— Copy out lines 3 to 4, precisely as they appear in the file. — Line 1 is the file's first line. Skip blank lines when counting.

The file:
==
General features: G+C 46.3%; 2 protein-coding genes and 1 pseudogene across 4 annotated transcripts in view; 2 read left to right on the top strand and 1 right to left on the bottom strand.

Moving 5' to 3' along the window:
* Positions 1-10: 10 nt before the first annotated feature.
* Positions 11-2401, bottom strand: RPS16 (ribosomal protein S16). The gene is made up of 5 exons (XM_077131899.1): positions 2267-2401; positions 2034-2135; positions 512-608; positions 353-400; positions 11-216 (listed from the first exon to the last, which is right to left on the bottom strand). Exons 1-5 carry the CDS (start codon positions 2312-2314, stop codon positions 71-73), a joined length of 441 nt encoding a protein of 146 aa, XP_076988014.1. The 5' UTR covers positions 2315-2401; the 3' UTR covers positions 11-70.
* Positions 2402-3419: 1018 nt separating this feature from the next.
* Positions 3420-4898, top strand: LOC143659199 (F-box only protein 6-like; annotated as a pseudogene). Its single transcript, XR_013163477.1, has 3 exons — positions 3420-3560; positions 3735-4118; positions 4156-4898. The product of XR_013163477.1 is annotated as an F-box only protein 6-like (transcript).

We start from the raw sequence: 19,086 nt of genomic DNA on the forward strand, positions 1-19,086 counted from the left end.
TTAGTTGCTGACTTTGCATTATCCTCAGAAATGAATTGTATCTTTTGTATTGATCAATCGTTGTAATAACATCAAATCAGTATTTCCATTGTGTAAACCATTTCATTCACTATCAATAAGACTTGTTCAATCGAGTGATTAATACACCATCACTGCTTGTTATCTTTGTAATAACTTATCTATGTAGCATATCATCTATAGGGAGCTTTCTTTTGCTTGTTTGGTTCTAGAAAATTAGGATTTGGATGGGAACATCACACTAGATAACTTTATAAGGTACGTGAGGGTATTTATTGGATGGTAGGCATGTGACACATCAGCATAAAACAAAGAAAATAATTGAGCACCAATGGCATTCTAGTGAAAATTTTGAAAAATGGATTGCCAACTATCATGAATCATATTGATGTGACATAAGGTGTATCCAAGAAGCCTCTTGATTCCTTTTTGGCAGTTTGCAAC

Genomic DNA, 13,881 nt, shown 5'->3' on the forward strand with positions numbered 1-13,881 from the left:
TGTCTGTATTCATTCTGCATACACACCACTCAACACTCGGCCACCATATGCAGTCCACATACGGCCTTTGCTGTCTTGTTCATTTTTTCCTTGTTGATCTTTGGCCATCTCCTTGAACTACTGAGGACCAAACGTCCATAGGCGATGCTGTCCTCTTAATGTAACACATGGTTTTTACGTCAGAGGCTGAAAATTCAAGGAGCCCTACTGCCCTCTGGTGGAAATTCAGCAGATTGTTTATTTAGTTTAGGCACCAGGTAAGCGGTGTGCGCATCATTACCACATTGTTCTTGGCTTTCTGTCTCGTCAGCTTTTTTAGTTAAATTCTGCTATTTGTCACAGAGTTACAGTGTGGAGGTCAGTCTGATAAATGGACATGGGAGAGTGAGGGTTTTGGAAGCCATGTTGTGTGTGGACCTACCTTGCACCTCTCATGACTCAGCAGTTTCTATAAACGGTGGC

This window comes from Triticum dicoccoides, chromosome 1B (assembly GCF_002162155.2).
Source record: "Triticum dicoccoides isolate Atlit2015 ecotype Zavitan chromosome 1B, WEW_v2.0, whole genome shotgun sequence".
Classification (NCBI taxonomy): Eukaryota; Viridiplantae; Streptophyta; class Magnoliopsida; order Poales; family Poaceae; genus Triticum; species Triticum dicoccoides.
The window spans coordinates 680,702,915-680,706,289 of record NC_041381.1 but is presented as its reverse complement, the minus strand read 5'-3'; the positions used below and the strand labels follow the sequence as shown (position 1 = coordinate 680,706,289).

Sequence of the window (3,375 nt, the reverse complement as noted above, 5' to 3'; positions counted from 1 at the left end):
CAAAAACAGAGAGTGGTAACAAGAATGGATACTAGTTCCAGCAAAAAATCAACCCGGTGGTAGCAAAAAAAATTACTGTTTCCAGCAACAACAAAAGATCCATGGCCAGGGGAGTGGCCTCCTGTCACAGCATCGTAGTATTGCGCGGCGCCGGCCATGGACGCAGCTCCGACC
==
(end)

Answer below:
* Positions 1-10: 10 nt before the first annotated feature.
* Positions 11-2401, bottom strand: RPS16 (ribosomal protein S16). The gene is made up of 5 exons (XM_077131899.1): positions 2267-2401; positions 2034-2135; positions 512-608; positions 353-400; positions 11-216 (listed from the first exon to the last, which is right to left on the bottom strand). Exons 1-5 carry the CDS (start codon positions 2312-2314, stop codon positions 71-73), a joined length of 441 nt encoding a protein of 146 aa, XP_076988014.1. The 5' UTR covers positions 2315-2401; the 3' UTR covers positions 11-70.